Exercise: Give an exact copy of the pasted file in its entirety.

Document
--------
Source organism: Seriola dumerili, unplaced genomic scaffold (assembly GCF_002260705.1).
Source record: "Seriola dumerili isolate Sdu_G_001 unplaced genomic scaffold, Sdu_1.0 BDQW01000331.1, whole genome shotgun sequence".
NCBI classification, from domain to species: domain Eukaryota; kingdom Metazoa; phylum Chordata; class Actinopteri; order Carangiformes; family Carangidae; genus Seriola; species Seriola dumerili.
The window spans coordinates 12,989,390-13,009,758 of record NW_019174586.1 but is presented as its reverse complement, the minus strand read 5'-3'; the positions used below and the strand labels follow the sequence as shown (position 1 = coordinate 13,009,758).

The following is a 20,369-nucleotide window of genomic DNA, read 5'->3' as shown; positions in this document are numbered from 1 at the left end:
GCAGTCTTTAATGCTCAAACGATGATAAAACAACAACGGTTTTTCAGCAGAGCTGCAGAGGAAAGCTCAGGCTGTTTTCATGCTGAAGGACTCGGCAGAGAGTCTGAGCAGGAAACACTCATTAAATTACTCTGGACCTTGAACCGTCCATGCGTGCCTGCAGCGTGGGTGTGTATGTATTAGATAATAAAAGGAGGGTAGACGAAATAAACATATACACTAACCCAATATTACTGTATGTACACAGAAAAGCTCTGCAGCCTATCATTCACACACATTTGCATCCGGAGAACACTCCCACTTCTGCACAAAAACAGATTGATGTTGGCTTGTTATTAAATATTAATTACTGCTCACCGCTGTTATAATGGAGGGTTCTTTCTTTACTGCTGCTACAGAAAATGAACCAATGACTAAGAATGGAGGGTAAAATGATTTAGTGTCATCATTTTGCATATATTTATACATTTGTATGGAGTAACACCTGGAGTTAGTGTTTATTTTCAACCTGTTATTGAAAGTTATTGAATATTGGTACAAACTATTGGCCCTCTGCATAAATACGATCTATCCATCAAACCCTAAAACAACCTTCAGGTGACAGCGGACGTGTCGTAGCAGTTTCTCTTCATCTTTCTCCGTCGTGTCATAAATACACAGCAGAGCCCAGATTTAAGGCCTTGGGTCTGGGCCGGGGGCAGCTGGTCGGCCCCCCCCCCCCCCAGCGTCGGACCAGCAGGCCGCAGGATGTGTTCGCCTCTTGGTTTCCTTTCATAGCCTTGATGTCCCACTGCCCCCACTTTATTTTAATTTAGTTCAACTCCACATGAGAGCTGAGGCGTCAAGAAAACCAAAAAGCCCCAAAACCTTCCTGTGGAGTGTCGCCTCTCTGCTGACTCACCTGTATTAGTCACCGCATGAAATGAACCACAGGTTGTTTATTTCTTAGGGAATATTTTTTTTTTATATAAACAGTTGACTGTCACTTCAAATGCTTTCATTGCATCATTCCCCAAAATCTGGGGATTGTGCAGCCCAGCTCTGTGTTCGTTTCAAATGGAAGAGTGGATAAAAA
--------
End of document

Source organism: Seriola dumerili, unplaced genomic scaffold (assembly GCF_002260705.1).
Source record: "Seriola dumerili isolate Sdu_G_001 unplaced genomic scaffold, Sdu_1.0 BDQW01000331.1, whole genome shotgun sequence".
NCBI classification, from domain to species: domain Eukaryota; kingdom Metazoa; phylum Chordata; class Actinopteri; order Carangiformes; family Carangidae; genus Seriola; species Seriola dumerili.
The window spans coordinates 12,989,390-13,009,758 of record NW_019174586.1 but is presented as its reverse complement, the minus strand read 5'-3'; the positions used below and the strand labels follow the sequence as shown (position 1 = coordinate 13,009,758).

The following is a 20,369-nucleotide window of genomic DNA, read 5'->3' as shown; positions in this document are numbered from 1 at the left end:
GCAGTCTTTAATGCTCAAACGATGATAAAACAACAACGGTTTTTCAGCAGAGCTGCAGAGGAAAGCTCAGGCTGTTTTCATGCTGAAGGACTCGGCAGAGAGTCTGAGCAGGAAACACTCATTAAATTACTCTGGACCTTGAACCGTCCATGCGTGCCTGCAGCGTGGGTGTGTATGTATTAGATAATAAAAGGAGGGTAGACGAAATAAACATATACACTAACCCAATATTACTGTATGTACACAGAAAAGCTCTGCAGCCTATCATTCACACACATTTGCATCCGGAGAACACTCCCACTTCTGCACAAAAACAGATTGATGTTGGCTTGTTATTAAATATTAATTACTGCTCACCGCTGTTATAATGGAGGGTTCTTTCTTTACTGCTGCTACAGAAAATGAACCAATGACTAAGAATGGAGGGTAAAATGATTTAGTGTCATCATTTTGCATATATTTATACATTTGTATGGAGTAACACCTGGAGTTAGTGTTTATTTTCAACCTGTTATTGAAAGTTATTGAATATTGGTACAAACTATTGGCCCTCTGCATAAATACGATCTATCCATCAAACCCTAAAACAACCTTCAGGTGACAGCGGACGTGTCGTAGCAGTTTCTCTTCATCTTTCTCCGTCGTGTCATAAATACACAGCAGAGCCCAGATTTAAGGCCTTGGGTCTGGGCCGGGGGCAGCTGGTCGGCCCCCCCCCCCCCCAGCGTCGGACCAGCAGGCCGCAGGATGTGTTCGCCTCTTGGTTTCCTTTCATAGCCTTGATGTCCCACTGCCCCCACTTTATTTTAATTTAGTTCAACTCCACATGAGAGCTGAGGCGTCAAGAAAACCAAAAAGCCCCAAAACCTTCCTGTGGAGTGTCGCCTCTCTGCTGACTCACCTGTATTAGTCACCGCATGAAATGAACCACAGGTTGTTTATTTCTTAGGGAATATTTTTTTTTTATATAAACAGTTGACTGTCACTTCAAATGCTTTCATTGCATCATTCCCCAAAATCTGGGGATTGTGCAGCCCAGCTCTGTGTTCGTTTCAAATGGAAGAGTGGATAAAAA